SchoolArts Magazine

NOV 2013

SchoolArts is a national art education magazine committed to promoting excellence, advocacy, and professional support for educators in the visual arts since 1901.

Issue link:

Contents of this Issue


Page 39 of 54

they created a pattern of graphite lines across their paper from top to bottom and side to side. I purposely did not specify how many lines, how close together, or whether they should be diagonal or parallel/perpendicular to the sides. Drawing from Observation Working from observation, but using their thumbnails for placement, students began laying out their compositions in vine charcoal. They modeled them using vine, compressed, and white charcoal, striving to "pop" their contrasts in a realistic—if slightly exaggerated—way. Finally, I offered students the choice of enhancing their line patterns with black or white charcoal and/or their erasers, allowing them to under- or overlap their wrapped chair forms. As a finishing touch, they incorporated stenciled letters and/or numbers (I offered a wide variety of sizes and fonts) to enhance their compositions— without spelling words—again using black or white charcoal and/or their erasers. chair drawings. The stenciled letters ing the sheet around it, striving to and numbers would especially add a conceal detail and reveal essence in sense of authoritative mystery to the an interesting way. They zoomed-in drawings. using viewfinders I liked working with the (optional) to find First I rounded up six different chairs concept of concealing a section of the from our choral/thedetail to reveal essence. wrapped chair on which they wanted atre department (our classrooms are outfitted with six tables, to focus and created a 4 x 5" (10 x 13 cm) modeled graphite thumbnail of it each with four chairs). Then I went on a hunt for six sheets, ultimately finding in their sketchbooks. Next, students masked the edges muslin-like fitted sheets at a discount of 14 x 17" (35 x 43 cm) gray recycled department store. After a brief intro to paper with 1" (2.5 cm) masking tape, Christo and Jeanne-Claude's work, I leaving a 12 x 15" (30 x 38 cm) work presented the challenge, along with a space, a size I favor for many reasons, sample I had made. including that it is exactly three times larger than our 4 x 5" thumbnail temCollaborative Teams plates. Students laid down a mediumWorking in teams of four, students gray ground using vine charcoal and first chose a chair, placed it on their paper towel, and using a straight edge, table, and begin wrapping and tuck- Reflections The finished drawings were extremely strong across the board, and some were exquisite. The moral of this story for teachers is to hang onto those articles and units you are "drawn" to, even if you don't know why or cannot imagine how you will use them. Like The Gates, which Christo and JeanneClaude began planning in 1979 but weren't able to realize until 2005, circumstances and contexts will change and the time will become exactly right. Betsy DiJulio is a National Board Certified art teacher at Princess Anne High School in Virginia Beach, Virginia, where she was the 2010 Citywide Teacher of the Year. NatioNal StaNdard Students create multiple solutions to specific visual arts problems that demonstrate competence in producing effective relationships between structural choices and artistic functions. Web liNk 35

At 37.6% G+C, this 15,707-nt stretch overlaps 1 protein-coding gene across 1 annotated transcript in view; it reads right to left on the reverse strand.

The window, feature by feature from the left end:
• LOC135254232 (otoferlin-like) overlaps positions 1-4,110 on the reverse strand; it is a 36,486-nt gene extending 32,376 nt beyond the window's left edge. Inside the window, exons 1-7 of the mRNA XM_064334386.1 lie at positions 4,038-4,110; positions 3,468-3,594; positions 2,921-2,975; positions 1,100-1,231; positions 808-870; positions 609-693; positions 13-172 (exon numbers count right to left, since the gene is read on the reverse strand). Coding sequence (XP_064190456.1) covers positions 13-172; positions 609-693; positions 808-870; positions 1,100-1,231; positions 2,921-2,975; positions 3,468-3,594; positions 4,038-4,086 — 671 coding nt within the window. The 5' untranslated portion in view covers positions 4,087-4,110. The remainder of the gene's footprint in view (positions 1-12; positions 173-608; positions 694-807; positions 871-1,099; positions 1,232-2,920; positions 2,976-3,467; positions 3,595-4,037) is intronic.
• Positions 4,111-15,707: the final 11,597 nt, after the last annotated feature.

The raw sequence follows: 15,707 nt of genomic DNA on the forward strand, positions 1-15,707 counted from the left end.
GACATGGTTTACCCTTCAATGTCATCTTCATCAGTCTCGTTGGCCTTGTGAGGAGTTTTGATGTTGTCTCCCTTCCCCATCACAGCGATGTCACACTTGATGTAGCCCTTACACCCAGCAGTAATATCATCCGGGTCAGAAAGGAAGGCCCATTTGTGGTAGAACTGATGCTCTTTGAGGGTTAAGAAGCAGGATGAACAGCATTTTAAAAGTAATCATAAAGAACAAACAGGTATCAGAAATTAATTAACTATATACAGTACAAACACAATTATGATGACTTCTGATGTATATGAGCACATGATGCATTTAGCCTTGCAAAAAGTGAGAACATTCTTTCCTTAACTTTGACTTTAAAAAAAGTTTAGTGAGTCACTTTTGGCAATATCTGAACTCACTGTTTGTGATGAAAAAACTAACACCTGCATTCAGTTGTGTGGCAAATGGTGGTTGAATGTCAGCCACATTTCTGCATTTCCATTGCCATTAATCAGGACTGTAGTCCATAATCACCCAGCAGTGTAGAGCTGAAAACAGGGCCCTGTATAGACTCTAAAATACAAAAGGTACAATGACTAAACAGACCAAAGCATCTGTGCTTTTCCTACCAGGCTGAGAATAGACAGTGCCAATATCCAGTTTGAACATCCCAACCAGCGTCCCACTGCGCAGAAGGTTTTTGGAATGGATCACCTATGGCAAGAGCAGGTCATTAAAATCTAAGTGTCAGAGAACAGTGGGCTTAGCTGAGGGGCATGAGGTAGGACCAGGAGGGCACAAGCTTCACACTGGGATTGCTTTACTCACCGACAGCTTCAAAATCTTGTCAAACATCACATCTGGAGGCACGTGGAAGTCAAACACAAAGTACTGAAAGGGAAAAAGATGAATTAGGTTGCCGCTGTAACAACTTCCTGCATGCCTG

Articles in this issue

Links on this page

Archives of this issue

view archives of SchoolArts Magazine - NOV 2013